Headteacher committed to environmentalism at eco primary school with car park gardening oasis
PUBLISHED: 14:29 28 January 2014 | UPDATED: 14:44 28 January 2014
© Nigel Sutton email email@example.com
The new headteacher of a primary school that turned a car park into a gardening oasis is committed to keeping environmentalism at the heart of the curriculum.
Helen Connor is only in her third week as head of Rhyl Primary School in Rhyl Street, Kentish Town, but plans are already underway to improve on the school’s existing eco credentials.
Together with outdoor learning teacher Tom Moggach, son of Hampstead author Deborah Moggach, Ms Connor wants to make sure every pupil knows about sustainability, seasonal produce and how to eat healthily by the time they leave.
“What’s challenging are the restrictions on the curriculum,” said Ms Connor, of South Tottenham, who was head of North Harringay Primary in Harringay before moving to Rhyl Primary.
“There are expectations and demands to be met, which are becoming increasingly harder to manage.
“But it is important that it remains a central part of the curriculum here and it doesn’t become overshadowed.
“Ultimately, we are teaching the leaders of tomorrow.
“Many children we teach will be teachers, some will be politicians and some will work on the market in Queen’s Crescent, so if the message can get out there, it can only have a big impact.”
Pupils have been working on small gardening plots, created by Mr Moggach in the corner of the school’s car park, at least once a month and they often visit the outdoor space in their other subjects as well.
Strawberries, lettuce, courgettes, watercress and a wide variety of salad leaves are just some of the plants grown in this urban garden.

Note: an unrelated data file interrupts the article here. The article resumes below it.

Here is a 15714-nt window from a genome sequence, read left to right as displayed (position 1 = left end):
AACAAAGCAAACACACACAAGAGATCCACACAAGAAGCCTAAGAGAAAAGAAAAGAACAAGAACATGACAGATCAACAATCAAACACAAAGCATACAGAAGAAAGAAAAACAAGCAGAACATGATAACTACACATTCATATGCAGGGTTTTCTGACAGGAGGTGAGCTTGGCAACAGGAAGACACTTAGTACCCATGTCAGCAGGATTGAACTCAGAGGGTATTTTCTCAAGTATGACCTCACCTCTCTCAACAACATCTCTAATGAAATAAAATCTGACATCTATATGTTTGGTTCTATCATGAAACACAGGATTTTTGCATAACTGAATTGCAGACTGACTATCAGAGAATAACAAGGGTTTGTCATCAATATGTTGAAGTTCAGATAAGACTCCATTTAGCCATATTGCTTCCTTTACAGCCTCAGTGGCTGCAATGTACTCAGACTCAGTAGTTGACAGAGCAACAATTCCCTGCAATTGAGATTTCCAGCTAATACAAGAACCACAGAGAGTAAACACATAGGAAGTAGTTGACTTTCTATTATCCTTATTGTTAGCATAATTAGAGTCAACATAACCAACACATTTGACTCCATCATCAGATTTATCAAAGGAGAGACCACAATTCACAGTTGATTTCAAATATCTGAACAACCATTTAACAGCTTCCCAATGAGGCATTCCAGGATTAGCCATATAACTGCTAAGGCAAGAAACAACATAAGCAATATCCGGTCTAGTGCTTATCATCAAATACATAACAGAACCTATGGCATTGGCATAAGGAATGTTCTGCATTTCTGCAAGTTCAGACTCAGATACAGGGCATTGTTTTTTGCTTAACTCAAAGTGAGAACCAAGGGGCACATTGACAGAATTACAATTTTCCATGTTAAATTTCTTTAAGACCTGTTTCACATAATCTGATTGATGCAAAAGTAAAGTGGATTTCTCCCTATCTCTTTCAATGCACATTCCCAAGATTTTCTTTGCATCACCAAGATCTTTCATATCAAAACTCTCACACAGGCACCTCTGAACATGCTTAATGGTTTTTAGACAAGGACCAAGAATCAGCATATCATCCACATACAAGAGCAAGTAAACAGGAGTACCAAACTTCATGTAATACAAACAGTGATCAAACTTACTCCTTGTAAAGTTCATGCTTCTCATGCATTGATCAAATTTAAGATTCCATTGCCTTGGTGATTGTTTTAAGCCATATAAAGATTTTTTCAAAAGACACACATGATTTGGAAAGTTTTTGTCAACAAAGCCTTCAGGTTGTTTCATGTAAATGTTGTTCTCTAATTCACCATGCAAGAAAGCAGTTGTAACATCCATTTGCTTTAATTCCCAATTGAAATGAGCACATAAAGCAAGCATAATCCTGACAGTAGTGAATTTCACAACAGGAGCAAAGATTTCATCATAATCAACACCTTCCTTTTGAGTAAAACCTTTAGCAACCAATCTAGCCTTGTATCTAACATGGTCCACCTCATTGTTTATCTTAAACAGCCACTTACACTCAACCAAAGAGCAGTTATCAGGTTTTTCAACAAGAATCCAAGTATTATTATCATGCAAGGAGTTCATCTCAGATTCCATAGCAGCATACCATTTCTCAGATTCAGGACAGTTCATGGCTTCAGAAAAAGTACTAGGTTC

The school recently won a silver award from the Food for Life Partnership, a network of English schools and communities, for its healthy lunch menu and for using sustainable ingredients, some of which are hand-picked from the garden plots outside.
Mr Moggach, a food journalist who joined the teaching staff in 2012, said outdoor learning is not only beneficial because it gives children exercise, but also because it is a “cross-curricular” activity.
Last term, using maths, literacy and logical thinking skills, pupils were asked to pick salad leaves from the plots, choose good quality leaves for sale in shops, create an invoice and deliver them to a nearby cafe. They sold £600 worth of salad last year alone.
“I don’t think it is challenging for the younger ones, because they have a natural affinity for the outside,” said Ms Connor, who has been a teacher for 20 years.
“Children are fascinated by nature, by things that grow, animals.
“It’s about educating parents to some extent, as I know many of them don’t have a garden or an allotment and they can learn from their children.”
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